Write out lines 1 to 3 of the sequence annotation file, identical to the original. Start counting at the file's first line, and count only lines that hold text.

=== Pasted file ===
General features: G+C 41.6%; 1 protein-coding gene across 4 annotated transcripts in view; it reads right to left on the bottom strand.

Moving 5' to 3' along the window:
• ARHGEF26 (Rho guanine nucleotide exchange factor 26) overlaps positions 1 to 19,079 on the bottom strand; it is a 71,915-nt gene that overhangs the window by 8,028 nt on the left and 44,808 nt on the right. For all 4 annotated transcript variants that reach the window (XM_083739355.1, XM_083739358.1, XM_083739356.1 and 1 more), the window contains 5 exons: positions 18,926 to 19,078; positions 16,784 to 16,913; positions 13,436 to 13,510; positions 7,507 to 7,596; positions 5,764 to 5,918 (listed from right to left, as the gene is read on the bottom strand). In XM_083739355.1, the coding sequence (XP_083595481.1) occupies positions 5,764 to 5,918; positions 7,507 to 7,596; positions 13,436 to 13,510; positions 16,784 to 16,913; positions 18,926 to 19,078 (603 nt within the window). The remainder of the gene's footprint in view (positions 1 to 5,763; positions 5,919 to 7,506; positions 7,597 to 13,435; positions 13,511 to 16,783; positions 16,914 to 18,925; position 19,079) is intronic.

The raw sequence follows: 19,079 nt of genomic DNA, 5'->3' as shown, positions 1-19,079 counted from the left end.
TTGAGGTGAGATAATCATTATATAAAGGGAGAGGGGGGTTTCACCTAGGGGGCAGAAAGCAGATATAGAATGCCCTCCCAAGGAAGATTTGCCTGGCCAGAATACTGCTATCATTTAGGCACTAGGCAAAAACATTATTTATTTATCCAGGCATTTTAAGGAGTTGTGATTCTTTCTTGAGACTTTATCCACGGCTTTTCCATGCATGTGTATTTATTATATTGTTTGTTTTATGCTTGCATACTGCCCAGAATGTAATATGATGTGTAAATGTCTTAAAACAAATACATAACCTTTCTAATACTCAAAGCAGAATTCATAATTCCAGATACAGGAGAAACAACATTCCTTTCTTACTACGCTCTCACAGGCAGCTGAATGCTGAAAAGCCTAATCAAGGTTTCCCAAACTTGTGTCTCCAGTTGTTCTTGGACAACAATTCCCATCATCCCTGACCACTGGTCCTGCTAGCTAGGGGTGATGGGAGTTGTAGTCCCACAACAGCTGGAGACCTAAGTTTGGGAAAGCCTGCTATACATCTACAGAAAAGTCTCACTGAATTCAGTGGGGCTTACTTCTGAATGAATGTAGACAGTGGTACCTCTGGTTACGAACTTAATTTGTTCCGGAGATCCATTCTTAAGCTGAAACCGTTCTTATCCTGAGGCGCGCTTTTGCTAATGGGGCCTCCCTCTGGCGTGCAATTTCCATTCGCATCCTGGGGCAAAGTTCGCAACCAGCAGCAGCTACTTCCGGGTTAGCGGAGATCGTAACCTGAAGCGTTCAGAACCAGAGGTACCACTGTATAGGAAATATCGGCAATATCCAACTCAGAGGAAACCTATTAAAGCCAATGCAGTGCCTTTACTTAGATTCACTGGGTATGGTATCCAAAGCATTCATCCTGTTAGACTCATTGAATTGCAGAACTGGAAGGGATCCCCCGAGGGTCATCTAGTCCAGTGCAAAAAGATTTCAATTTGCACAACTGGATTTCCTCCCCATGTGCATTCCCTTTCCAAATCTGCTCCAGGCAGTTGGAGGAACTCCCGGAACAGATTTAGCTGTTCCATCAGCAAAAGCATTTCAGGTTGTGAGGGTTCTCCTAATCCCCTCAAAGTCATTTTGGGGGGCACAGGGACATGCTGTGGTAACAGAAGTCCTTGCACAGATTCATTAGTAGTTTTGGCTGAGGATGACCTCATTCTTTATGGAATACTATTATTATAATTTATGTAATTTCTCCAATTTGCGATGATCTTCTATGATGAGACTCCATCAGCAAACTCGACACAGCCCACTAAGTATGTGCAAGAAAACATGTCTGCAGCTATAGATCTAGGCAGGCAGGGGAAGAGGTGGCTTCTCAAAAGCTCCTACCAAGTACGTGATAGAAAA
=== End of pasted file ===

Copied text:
General features: G+C 41.6%; 1 protein-coding gene across 4 annotated transcripts in view; it reads right to left on the bottom strand.

Moving 5' to 3' along the window:
• ARHGEF26 (Rho guanine nucleotide exchange factor 26) overlaps positions 1 to 19,079 on the bottom strand; it is a 71,915-nt gene that overhangs the window by 8,028 nt on the left and 44,808 nt on the right. For all 4 annotated transcript variants that reach the window (XM_083739355.1, XM_083739358.1, XM_083739356.1 and 1 more), the window contains 5 exons: positions 18,926 to 19,078; positions 16,784 to 16,913; positions 13,436 to 13,510; positions 7,507 to 7,596; positions 5,764 to 5,918 (listed from right to left, as the gene is read on the bottom strand). In XM_083739355.1, the coding sequence (XP_083595481.1) occupies positions 5,764 to 5,918; positions 7,507 to 7,596; positions 13,436 to 13,510; positions 16,784 to 16,913; positions 18,926 to 19,078 (603 nt within the window). The remainder of the gene's footprint in view (positions 1 to 5,763; positions 5,919 to 7,506; positions 7,597 to 13,435; positions 13,511 to 16,783; positions 16,914 to 18,925; position 19,079) is intronic.